The Sunnis’ history with resistance is different: a blend of inherited Islamic-Arab Nationalist rhetoric, rejection of the “artificial” Lebanese entity and objections to “Maronite hegemony” brought about Gamal Abdel Nasser’s glorification and a famed sympathy for Palestinian resistance. At the time, it was said that this resistance was the “Muslims’ army” counterbalancing the army, which soon splintered. But in 1982, under the weight of Israel’s threats, Beirut insisted on the Palestinian militants’ exit. After that came Rafik Hariri, and the Sunnis’ agenda changed, that of both the Beirutis and non-Beirutis. They began to cling to a Lebanonism that emphasizes prosperity and stability. Arabism has become more economic and financial than it is political.
Of course, paying lip service to commitment to resistance and fighting Israel persisted. But myths can live long as myths, and they may become, in daily life, fairy tales. And because the Shiites, with the explosion of identities, became the ones who resist, it was necessary to remind every now and then that the resistance originated with Abdel Nasser, not Khomeini. Thus a position implicitly saying the following crystalized: We are the actual resistance, but we do not want to resist any more.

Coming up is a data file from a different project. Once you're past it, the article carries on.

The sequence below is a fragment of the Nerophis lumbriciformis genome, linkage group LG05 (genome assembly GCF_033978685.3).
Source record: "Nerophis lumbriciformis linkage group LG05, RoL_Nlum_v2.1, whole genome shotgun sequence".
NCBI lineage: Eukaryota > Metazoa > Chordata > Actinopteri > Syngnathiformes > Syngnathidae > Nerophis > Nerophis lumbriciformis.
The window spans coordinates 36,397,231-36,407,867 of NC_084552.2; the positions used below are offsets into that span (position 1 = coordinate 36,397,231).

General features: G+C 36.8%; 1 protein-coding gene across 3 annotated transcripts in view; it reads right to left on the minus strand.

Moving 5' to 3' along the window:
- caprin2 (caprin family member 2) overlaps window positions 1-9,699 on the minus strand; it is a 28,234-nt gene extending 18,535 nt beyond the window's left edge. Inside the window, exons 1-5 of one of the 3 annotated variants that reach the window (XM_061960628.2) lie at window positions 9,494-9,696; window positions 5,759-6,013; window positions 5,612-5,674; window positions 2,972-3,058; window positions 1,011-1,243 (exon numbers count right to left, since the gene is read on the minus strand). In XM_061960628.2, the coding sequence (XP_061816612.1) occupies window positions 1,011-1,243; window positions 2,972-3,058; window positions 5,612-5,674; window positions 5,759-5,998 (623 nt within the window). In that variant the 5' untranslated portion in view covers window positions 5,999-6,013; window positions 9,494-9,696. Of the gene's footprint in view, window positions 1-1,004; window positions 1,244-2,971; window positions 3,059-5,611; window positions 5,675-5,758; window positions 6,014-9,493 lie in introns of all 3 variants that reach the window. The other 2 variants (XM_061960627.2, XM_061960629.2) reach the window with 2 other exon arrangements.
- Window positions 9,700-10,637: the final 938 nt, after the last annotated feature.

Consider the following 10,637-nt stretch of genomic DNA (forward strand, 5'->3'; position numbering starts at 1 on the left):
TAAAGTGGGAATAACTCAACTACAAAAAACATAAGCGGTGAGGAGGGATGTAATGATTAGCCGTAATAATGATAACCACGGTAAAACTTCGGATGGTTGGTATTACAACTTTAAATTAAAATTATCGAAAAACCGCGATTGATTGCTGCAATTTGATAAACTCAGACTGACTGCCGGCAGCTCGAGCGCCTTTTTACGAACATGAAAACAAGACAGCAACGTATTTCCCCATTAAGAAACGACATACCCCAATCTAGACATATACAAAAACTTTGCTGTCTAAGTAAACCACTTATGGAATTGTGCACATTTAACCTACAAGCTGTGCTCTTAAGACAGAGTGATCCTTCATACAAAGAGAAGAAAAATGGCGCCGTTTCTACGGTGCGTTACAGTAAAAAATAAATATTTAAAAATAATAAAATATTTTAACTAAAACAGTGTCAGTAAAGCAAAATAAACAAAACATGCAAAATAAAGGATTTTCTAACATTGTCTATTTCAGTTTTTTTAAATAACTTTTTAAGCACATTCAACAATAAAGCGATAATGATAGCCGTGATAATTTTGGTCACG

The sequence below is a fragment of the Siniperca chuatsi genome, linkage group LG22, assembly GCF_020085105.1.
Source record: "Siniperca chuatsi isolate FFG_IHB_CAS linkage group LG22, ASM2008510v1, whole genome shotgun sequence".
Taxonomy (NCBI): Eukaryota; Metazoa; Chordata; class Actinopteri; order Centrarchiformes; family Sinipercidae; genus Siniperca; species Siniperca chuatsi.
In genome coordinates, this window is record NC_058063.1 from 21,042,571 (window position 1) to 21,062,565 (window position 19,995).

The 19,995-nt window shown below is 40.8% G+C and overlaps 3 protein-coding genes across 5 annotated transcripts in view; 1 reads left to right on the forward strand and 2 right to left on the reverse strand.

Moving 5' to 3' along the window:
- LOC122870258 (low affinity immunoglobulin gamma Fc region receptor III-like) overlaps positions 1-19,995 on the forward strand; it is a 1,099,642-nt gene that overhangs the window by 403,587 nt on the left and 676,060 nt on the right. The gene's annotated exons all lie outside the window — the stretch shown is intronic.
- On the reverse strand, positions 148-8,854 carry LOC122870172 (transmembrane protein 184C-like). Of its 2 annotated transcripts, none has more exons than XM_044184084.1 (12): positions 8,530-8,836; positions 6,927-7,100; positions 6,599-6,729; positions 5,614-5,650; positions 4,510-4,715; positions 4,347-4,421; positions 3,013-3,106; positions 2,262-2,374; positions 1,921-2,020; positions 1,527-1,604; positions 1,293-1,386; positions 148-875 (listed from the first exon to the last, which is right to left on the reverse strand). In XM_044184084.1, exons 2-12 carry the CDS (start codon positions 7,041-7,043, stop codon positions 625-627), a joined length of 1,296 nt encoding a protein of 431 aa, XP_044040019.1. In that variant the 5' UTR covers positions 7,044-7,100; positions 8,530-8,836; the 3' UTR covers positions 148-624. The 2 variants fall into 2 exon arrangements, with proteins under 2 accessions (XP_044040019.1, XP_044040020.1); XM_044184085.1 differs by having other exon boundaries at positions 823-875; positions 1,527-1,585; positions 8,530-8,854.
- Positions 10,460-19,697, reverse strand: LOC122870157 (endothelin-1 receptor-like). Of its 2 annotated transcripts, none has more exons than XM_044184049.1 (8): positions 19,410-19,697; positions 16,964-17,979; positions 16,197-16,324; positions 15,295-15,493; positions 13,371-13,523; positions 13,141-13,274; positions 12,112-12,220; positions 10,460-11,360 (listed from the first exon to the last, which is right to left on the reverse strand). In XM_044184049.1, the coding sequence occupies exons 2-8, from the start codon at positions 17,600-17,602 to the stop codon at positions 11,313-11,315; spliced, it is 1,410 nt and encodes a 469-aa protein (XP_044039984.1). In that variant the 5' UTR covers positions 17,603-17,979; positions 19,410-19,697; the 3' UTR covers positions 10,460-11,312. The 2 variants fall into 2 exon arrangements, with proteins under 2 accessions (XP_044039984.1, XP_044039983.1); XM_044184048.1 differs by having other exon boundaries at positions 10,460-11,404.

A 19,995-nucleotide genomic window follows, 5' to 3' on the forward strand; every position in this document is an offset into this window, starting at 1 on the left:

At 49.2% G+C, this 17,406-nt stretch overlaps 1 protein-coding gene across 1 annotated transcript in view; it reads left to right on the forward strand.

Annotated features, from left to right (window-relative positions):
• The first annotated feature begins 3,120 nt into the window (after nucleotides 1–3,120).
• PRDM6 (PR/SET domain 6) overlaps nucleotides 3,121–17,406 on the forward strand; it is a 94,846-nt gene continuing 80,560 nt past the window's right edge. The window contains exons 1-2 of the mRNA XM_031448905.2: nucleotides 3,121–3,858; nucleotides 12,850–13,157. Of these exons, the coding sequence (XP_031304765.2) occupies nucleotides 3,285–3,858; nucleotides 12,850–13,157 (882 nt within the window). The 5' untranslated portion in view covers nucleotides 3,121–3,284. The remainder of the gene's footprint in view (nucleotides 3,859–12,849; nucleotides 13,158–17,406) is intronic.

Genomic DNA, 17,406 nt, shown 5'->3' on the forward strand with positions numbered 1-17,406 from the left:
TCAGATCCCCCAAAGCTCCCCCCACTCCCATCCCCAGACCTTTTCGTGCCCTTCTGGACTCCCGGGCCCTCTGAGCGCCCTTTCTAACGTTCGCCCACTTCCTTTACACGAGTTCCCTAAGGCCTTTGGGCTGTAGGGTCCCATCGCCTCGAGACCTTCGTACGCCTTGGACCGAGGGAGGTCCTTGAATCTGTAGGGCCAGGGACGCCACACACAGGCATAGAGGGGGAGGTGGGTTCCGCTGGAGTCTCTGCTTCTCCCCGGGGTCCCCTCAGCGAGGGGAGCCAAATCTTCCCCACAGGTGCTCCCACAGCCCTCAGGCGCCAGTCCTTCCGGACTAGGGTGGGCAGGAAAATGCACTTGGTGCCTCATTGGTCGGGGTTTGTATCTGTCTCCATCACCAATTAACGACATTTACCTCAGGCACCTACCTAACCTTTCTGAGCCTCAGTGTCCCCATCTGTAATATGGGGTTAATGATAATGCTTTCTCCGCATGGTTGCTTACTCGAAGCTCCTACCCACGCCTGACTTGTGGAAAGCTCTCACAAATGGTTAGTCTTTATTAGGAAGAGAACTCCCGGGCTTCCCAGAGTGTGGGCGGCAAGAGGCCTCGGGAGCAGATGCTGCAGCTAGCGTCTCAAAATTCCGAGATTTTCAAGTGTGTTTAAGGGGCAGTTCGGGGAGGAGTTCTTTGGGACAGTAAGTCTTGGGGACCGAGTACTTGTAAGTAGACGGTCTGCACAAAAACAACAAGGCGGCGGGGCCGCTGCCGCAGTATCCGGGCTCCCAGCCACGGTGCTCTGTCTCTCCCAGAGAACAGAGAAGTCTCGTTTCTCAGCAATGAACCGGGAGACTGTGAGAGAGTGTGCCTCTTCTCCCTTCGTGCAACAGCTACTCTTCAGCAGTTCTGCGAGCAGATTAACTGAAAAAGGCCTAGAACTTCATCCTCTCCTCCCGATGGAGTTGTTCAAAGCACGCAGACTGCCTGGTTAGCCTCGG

Slogans about fighting Israel ceased to turn old men young. With or without resistance, the old would remain old. Even those who may take up arms in Tripoli or Akkar, out of desire to fight an “oppressive state” or “infidels” or other things along these lines, do not present themselves as fighting Israel.
As for the Shiites’ experience, it began with Mousa al-Sadr in the late sixties, when an anti-Palestinian sectarian solidarity developed against the backdrop of armed Palestinians’ clashes with the south’s residents. Israeli military action in retaliation to Palestinian operations led to southerners’ displacement to the capital. The War of the Camps, in the mid-eighties, reinvigorated and solidified this sentiment.